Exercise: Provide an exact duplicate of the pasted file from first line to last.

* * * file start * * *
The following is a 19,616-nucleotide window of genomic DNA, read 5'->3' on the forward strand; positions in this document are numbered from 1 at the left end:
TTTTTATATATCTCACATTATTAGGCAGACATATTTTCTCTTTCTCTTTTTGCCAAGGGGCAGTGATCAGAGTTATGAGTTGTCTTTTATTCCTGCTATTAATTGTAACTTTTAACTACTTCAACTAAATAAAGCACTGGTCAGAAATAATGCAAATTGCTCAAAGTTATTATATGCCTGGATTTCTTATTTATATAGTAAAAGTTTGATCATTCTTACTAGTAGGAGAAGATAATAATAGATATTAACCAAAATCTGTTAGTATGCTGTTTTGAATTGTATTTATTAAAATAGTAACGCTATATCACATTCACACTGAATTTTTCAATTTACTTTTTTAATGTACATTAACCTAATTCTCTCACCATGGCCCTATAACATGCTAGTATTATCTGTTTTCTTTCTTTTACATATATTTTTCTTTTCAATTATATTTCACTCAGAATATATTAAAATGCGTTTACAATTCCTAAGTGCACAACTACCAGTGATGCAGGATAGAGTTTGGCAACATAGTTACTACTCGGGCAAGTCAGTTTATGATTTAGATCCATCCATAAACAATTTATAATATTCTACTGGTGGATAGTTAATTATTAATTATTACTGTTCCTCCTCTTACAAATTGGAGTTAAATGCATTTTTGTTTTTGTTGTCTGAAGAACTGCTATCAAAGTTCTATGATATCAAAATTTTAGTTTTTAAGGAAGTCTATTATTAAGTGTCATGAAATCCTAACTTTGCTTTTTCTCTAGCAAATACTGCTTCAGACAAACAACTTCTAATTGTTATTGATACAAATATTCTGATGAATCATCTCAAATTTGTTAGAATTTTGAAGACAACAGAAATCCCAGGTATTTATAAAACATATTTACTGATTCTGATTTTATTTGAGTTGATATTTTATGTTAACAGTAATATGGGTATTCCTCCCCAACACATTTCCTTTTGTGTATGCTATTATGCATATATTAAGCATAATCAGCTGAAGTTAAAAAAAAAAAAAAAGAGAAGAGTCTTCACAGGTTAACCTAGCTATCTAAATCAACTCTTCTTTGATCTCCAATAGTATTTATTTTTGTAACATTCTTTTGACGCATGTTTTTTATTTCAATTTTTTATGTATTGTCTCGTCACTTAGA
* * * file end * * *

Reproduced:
The following is a 19,616-nucleotide window of genomic DNA, read 5'->3' on the forward strand; positions in this document are numbered from 1 at the left end:
TTTTTATATATCTCACATTATTAGGCAGACATATTTTCTCTTTCTCTTTTTGCCAAGGGGCAGTGATCAGAGTTATGAGTTGTCTTTTATTCCTGCTATTAATTGTAACTTTTAACTACTTCAACTAAATAAAGCACTGGTCAGAAATAATGCAAATTGCTCAAAGTTATTATATGCCTGGATTTCTTATTTATATAGTAAAAGTTTGATCATTCTTACTAGTAGGAGAAGATAATAATAGATATTAACCAAAATCTGTTAGTATGCTGTTTTGAATTGTATTTATTAAAATAGTAACGCTATATCACATTCACACTGAATTTTTCAATTTACTTTTTTAATGTACATTAACCTAATTCTCTCACCATGGCCCTATAACATGCTAGTATTATCTGTTTTCTTTCTTTTACATATATTTTTCTTTTCAATTATATTTCACTCAGAATATATTAAAATGCGTTTACAATTCCTAAGTGCACAACTACCAGTGATGCAGGATAGAGTTTGGCAACATAGTTACTACTCGGGCAAGTCAGTTTATGATTTAGATCCATCCATAAACAATTTATAATATTCTACTGGTGGATAGTTAATTATTAATTATTACTGTTCCTCCTCTTACAAATTGGAGTTAAATGCATTTTTGTTTTTGTTGTCTGAAGAACTGCTATCAAAGTTCTATGATATCAAAATTTTAGTTTTTAAGGAAGTCTATTATTAAGTGTCATGAAATCCTAACTTTGCTTTTTCTCTAGCAAATACTGCTTCAGACAAACAACTTCTAATTGTTATTGATACAAATATTCTGATGAATCATCTCAAATTTGTTAGAATTTTGAAGACAACAGAAATCCCAGGTATTTATAAAACATATTTACTGATTCTGATTTTATTTGAGTTGATATTTTATGTTAACAGTAATATGGGTATTCCTCCCCAACACATTTCCTTTTGTGTATGCTATTATGCATATATTAAGCATAATCAGCTGAAGTTAAAAAAAAAAAAAAAGAGAAGAGTCTTCACAGGTTAACCTAGCTATCTAAATCAACTCTTCTTTGATCTCCAATAGTATTTATTTTTGTAACATTCTTTTGACGCATGTTTTTTATTTCAATTTTTTATGTATTGTCTCGTCACTTAGA